Orange County Theatre Reviews

Written by Zack Johnston 

The Westminster Community Theatre’s humble production of Sabrina Fair finds itself at the crossroads of unfortunately underplayed, and surprisingly charming.

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photo courtesy : Westminster Community Theatre

After spending five years of her young adult life in Paris, Sabrina Fairchild returns home to her father, a chauffeur to the wealthy Larrabee family living on the North Shore of Long Island in the mid 1950s. After discovering that Sabrina’s life in Europe has made her an eccentric and worldly young woman, her relationship with her father and with the Larrabee family will forever be changed.

Sabrina Fair is a classic story of love, marriage and finding one’s place in the world. Its pleasing and relatable themes must be matched by a developed and substantial performance, which is where this production, directed by Kirk Larson, falls somewhat short.

For a good portion of the performance it is less characters interacting, and more actors running through dialog and blocking, but the redeeming moments of the show are the ones that are filled with sincerity and tenderness.

The mother of the Larrabee family, Maude, is played by MarLee Candell. Candell’s performance initially comes off as rigid and underdeveloped, however she has her moments when she exudes sophistication and grace as the caring and poised mother.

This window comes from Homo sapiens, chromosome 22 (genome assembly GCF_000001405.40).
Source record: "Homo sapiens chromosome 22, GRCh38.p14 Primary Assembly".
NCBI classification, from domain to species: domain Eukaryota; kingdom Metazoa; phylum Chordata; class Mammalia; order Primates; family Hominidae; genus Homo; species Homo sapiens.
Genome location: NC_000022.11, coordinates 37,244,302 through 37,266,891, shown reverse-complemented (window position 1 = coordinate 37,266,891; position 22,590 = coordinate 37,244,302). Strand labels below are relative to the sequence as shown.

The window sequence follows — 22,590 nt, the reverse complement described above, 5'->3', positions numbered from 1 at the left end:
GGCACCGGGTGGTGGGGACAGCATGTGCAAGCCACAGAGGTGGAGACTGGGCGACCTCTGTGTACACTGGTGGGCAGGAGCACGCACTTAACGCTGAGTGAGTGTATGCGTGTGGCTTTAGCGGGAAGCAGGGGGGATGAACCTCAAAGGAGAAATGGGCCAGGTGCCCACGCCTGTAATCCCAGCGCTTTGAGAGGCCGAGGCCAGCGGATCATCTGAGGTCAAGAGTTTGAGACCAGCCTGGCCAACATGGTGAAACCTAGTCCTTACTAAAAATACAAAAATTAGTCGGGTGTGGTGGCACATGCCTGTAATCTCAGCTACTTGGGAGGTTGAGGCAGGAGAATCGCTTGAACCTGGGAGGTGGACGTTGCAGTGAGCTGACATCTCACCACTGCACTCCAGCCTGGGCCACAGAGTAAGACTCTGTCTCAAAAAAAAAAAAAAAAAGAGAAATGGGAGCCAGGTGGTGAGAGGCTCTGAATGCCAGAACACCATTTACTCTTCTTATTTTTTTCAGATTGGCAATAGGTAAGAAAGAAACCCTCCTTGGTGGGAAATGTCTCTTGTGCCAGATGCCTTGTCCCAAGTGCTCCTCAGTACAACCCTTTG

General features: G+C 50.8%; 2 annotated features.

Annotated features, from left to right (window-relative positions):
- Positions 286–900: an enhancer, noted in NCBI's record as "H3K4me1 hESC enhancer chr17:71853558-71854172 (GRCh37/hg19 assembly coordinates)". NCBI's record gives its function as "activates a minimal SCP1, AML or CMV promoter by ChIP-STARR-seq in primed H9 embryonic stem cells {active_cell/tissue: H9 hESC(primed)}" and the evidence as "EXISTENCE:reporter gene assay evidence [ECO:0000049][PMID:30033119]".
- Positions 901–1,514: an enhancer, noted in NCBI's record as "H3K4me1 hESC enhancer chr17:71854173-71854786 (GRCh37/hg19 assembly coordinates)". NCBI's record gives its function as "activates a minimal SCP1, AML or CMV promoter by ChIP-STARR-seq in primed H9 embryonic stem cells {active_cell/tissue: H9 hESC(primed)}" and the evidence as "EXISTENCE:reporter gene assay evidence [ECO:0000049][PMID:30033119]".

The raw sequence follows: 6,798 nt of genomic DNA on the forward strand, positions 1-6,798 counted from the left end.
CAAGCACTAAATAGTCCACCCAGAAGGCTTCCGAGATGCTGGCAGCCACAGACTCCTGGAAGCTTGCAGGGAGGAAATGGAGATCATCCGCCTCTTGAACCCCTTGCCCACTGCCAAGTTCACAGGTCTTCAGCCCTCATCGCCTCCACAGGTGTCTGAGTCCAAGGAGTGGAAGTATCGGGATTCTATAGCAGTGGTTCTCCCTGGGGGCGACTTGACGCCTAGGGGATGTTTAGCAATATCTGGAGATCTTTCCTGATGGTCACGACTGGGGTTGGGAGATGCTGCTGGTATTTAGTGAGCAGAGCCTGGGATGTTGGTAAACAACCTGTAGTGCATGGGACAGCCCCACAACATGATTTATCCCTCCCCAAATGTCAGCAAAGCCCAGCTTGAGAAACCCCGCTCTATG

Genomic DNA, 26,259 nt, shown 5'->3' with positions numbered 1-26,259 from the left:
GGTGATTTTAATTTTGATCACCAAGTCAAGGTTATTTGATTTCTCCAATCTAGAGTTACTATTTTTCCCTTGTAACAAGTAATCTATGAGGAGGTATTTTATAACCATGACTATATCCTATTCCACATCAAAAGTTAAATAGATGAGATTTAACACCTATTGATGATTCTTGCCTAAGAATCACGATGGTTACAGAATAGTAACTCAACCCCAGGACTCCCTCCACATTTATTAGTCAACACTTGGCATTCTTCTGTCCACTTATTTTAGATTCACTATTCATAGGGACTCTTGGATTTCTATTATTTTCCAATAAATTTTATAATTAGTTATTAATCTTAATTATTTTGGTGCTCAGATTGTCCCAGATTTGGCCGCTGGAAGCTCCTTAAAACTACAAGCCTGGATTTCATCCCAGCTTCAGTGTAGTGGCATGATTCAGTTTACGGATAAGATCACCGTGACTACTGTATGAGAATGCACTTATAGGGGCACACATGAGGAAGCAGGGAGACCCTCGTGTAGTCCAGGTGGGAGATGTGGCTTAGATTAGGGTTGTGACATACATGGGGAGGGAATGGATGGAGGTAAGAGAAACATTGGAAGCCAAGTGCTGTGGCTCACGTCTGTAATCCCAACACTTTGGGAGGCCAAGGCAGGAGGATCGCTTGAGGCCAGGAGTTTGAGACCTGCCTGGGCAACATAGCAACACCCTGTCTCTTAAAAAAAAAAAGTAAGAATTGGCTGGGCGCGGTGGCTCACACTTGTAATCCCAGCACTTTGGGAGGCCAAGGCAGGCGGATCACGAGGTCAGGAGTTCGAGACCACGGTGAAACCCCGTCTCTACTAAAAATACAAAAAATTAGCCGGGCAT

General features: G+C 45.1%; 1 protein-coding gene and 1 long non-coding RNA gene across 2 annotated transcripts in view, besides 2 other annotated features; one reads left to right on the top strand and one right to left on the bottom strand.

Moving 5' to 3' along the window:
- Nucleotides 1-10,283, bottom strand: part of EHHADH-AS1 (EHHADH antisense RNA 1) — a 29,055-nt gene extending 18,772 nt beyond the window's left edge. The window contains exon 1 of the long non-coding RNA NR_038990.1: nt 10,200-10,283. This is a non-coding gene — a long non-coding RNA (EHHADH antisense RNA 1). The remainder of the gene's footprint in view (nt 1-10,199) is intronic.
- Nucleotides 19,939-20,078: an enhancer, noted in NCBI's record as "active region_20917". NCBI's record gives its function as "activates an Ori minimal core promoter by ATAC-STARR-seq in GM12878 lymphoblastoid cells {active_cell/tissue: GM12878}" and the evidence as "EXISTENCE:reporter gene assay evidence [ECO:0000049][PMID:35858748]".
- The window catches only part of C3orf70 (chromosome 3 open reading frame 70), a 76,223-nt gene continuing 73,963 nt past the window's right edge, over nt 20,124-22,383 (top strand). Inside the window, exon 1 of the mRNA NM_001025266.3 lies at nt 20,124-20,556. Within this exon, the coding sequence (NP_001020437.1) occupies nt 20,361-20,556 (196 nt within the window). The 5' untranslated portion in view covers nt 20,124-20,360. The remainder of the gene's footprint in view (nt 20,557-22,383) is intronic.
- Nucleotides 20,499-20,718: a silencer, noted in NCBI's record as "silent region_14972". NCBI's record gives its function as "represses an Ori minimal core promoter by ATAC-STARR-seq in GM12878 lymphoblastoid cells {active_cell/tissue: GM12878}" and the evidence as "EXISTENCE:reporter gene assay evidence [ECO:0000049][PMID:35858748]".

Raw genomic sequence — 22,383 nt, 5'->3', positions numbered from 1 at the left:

Alison Mattiza plays Maude’s dear old friend, Julia, referred to as Aunt Julia by Maude’s two sons. Mattiza brings a smoothness to her performance that brings out her humor and authenticity.

As Sabrina gets comfortable back at home, her charismatic attitude draws the attention of the Larrabees youngest son David, played by Scott T. Finn. Finn’s performance falls flat as his character pursues Sabrina. David may be soft spoken, but the narrow range of emotion shown by Finn constricts his performance.

The elderly father of the Larrabee family, Linus Larrabee Sr., is played by John Francis. Linus is a character of authority, as well as humor. Although at times stumbling over his lines, Francis portrays the forgetful old man with excellent comedic timing, and balances out his character with his domineering presence.

The vivacious Sabrina is played by Tiffany Berg, who brings to life Sabrina’s bubbly spirit and alluring demeanor. Whether Sabrina is reminiscing about the years in Paris or figuring out her future at home, Berg is alive and committed to her character.

The Larrabee’s eldest son, Linus Larrabee Jr., is played by Mike Martin, who brings a clever wit and charm to his character. The successful sailing enthusiast shares a spirited dynamic with Sabrina after knowing her for so long, and Martin and Berg create this dynamic through their energy and intimacy.

Despite its shortcomings, this production’s heartwarming message of love is one all can enjoy.

Side note: Sabrina was made into a film two times. Once in 1954 with Audrey Hepburn/Humphrey Bogart & then again in 1995 with Harrison Ford/Julia Ormond. buy

 

 

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